In today’s world, young professionals have an incredibly distinct advantage than their predecessors. They are better educated, more ethnically diverse, and more economically active. But even with all of their great talents and academic accolades, many millennials are still having trouble having landing that dream job.
As competitive as the job market is, there will always be a way for you to improve and better yourself for that next job interview. To help, I have provided five of the most difficult questions and various tips in how to answer them. If you would like more practice, please visit my SlideShare presentation, 50 Job (and Graduate School) Interview Practice Questions by Geoffrey Byruch. This presentation provides fifty real life practice questions that are constantly asked at interviews for both businesses and graduate schools.
1. Tell me about yourself.
If you have not heard this question, then you have not been on an interview. While simple in its phrasing, ‘Tell me about yourself,’ requires a lot of thought to speak openly and candidly about yourself without having to sound too egotistical. To help with this process, first understand the overall environment of the interview. For many of these interviewers, they want to know the type of person that could potentially be working at their company. To do this in the most beneficial way, try walking through your resume with a theme in mind. The idea of ‘I’m a numbers person’ or ‘I constantly look for challenges’ can be great way to format and explain your personal and professional experience. Be sure to be organic and informative. If you can, try lightening up the mood with a bit of humor or empathy. Playing with emotions, especially if you have done charity or nonprofit work, can be an excellent way in reeling them in for more.
2. What interest you about this company?
No matter what program or job interview you go to, you will always be asked: ‘What interested you about this company?’ For those individuals who did not do their homework, this may be incredibly difficult to answer. But for those prepared candidates that were able to thoroughly research both the organization and the position, this will be your moment to shine. For many recruiters, they are looking for their candidates to have a strong grasp of their company. Whether it is the company’s history or the overall job itself, having those concrete points can showcase your investment and preparedness for the interviewer. To help you with this process, make sure you research the company, the company’s history, and the position. Take a few notes and highlight any points that stand out to you. These points may come in handy later on down the line, especially during your interview.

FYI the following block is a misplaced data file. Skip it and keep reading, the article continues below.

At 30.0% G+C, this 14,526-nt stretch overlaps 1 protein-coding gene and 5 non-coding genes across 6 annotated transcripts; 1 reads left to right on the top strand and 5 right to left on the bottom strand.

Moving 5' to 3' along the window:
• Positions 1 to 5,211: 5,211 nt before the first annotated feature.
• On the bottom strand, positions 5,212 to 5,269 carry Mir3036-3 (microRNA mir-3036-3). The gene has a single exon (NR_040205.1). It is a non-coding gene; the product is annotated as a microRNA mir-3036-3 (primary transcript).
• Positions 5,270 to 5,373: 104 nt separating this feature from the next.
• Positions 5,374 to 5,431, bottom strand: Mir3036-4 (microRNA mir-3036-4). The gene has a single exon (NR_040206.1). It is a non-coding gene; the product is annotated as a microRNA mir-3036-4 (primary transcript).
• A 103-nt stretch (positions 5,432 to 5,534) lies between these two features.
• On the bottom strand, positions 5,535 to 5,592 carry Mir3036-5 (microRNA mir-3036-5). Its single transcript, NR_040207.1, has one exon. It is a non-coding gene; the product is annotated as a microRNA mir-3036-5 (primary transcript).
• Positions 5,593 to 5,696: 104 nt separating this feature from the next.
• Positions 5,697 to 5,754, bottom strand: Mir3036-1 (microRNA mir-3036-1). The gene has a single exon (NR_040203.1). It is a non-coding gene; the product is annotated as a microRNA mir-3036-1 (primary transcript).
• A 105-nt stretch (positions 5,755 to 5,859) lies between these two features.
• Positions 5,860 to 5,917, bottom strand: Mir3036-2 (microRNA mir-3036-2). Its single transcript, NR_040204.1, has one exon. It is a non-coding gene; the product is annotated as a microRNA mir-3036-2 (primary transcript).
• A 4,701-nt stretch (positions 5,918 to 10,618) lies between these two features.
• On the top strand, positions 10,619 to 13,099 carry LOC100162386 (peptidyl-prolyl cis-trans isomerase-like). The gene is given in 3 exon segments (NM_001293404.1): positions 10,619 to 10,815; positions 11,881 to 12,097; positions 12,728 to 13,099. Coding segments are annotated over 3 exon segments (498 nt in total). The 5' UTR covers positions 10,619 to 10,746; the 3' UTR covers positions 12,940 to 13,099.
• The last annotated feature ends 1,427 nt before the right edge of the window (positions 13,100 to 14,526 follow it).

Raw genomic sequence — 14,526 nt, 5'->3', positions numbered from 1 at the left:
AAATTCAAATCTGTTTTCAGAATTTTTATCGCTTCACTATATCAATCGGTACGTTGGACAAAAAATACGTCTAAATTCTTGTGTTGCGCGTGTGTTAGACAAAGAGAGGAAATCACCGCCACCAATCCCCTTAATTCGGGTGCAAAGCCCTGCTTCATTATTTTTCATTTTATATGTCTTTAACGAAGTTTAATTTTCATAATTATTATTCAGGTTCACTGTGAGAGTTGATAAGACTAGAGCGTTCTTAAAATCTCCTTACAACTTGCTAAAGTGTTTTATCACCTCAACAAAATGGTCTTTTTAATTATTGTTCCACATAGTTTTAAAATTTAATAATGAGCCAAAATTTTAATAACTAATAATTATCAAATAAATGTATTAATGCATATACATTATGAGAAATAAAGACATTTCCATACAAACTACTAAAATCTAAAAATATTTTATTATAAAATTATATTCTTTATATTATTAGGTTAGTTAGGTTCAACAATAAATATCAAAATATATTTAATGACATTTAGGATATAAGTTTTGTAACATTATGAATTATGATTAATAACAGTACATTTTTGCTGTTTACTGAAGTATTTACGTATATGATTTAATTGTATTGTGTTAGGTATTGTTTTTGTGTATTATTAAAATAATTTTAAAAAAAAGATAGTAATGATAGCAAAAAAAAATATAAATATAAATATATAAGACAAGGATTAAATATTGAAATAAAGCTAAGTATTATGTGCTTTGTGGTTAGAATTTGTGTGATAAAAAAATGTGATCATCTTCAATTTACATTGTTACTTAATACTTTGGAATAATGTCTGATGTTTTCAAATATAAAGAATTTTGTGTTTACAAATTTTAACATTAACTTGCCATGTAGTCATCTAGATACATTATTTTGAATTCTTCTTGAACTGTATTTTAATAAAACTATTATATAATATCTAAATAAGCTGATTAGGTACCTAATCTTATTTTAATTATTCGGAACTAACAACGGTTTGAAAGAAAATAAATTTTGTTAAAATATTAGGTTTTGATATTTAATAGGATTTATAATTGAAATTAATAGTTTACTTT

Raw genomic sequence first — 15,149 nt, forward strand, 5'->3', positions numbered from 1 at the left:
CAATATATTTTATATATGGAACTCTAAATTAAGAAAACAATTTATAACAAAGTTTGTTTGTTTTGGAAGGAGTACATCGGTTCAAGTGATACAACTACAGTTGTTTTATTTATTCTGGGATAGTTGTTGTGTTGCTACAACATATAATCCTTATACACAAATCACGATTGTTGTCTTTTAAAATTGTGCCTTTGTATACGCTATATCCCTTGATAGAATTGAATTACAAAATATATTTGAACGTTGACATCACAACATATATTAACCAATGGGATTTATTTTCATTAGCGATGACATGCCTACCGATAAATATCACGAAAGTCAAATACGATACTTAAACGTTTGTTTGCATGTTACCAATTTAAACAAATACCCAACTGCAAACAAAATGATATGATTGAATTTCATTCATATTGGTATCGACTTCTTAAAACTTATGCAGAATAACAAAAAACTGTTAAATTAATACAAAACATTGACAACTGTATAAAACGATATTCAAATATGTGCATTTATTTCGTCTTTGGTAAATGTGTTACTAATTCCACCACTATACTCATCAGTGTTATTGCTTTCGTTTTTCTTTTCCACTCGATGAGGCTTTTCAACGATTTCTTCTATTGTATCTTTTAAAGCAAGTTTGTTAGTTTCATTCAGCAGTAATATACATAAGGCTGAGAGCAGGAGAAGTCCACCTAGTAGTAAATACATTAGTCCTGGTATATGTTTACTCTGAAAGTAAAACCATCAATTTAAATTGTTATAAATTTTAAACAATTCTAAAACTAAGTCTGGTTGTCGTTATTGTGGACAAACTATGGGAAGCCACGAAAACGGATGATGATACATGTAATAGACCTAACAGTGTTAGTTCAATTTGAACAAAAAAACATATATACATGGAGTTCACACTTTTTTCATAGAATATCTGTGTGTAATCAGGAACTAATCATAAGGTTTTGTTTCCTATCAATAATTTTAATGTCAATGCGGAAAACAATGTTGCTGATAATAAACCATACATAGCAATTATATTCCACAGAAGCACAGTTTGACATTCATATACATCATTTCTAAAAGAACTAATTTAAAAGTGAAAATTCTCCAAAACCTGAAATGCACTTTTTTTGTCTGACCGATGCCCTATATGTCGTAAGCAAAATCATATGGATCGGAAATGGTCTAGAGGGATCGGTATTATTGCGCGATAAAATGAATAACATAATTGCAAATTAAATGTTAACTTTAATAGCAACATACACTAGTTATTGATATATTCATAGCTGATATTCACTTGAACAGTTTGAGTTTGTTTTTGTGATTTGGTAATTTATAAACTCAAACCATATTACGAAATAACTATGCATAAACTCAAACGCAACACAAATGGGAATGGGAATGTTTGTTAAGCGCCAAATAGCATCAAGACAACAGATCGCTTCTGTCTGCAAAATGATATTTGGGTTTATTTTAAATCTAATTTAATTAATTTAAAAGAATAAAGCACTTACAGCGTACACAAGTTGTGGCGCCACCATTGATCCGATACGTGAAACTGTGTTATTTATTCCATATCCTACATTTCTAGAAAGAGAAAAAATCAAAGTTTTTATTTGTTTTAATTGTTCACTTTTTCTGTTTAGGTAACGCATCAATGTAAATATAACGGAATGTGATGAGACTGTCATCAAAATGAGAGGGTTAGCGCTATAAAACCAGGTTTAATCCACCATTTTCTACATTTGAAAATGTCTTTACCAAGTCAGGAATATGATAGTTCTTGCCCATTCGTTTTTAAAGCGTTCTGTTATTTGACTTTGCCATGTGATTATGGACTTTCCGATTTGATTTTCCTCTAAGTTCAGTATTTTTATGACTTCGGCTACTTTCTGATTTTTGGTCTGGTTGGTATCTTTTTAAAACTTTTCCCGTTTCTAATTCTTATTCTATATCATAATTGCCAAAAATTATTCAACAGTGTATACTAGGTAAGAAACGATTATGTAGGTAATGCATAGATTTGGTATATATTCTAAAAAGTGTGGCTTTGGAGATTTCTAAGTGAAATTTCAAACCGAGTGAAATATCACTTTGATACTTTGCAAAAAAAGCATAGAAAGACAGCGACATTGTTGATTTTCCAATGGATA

As for your answer, make sure you can relate it to your previous roles and future goals. Having that type of connection can showcase various transferable skills that you can bring to the table each and every day.
3. What are the most difficult challenge you had to face and how were you able to handle it?
For many recruiters, they want to know that you are able to handle the arduous ups-and-downs of the workday through an example of a difficult challenging work experience. While this question may not come as a surprise, many job applicants are often confused as to which situation they should speak candidly about that could best showcase their strengths. To make it easier on yourself, try and pick an example that you know incredibly well. Make sure the example is relatable to the situation and can highlight your strengths as a leader and a thinker. Last but not least, make sure you can tell it well. Even if you feel like you are telling the same story to every interviewer, stick with it. That story can help positively direct the type of candidate you are for their company.
4. What can you say are your greatest strengths? What about your weaknesses?
Having a deep understanding of your personal and professional strengths and weaknesses will always be incredibly important no matter where you go. For many hiring managers, they know that you are not perfect. In fact, no one is perfect. Because of this, they are looking for particular characteristics that you can leverage or utilize if you were hired with that company. In addition, they also want to make sure you personify the same traits as their own workers. To help you with this process, be honest about yourself. If you know you are weak at communicating, be sure to mention that. But make sure you follow it up with various solutions of how you are willing to improve on that skill.
5. Where do you see yourself in X years?
At the end of the day, hiring managers want to make sure that they are speaking to someone who is highly drive and ambitious. For you to showcase this, make sure you are able to speak openly about your goals and where you want to be in X years. One point you want to of course highlight is the leadership opportunities within the company. Talking about leadership will not only show ambition, but also commitment for said-company.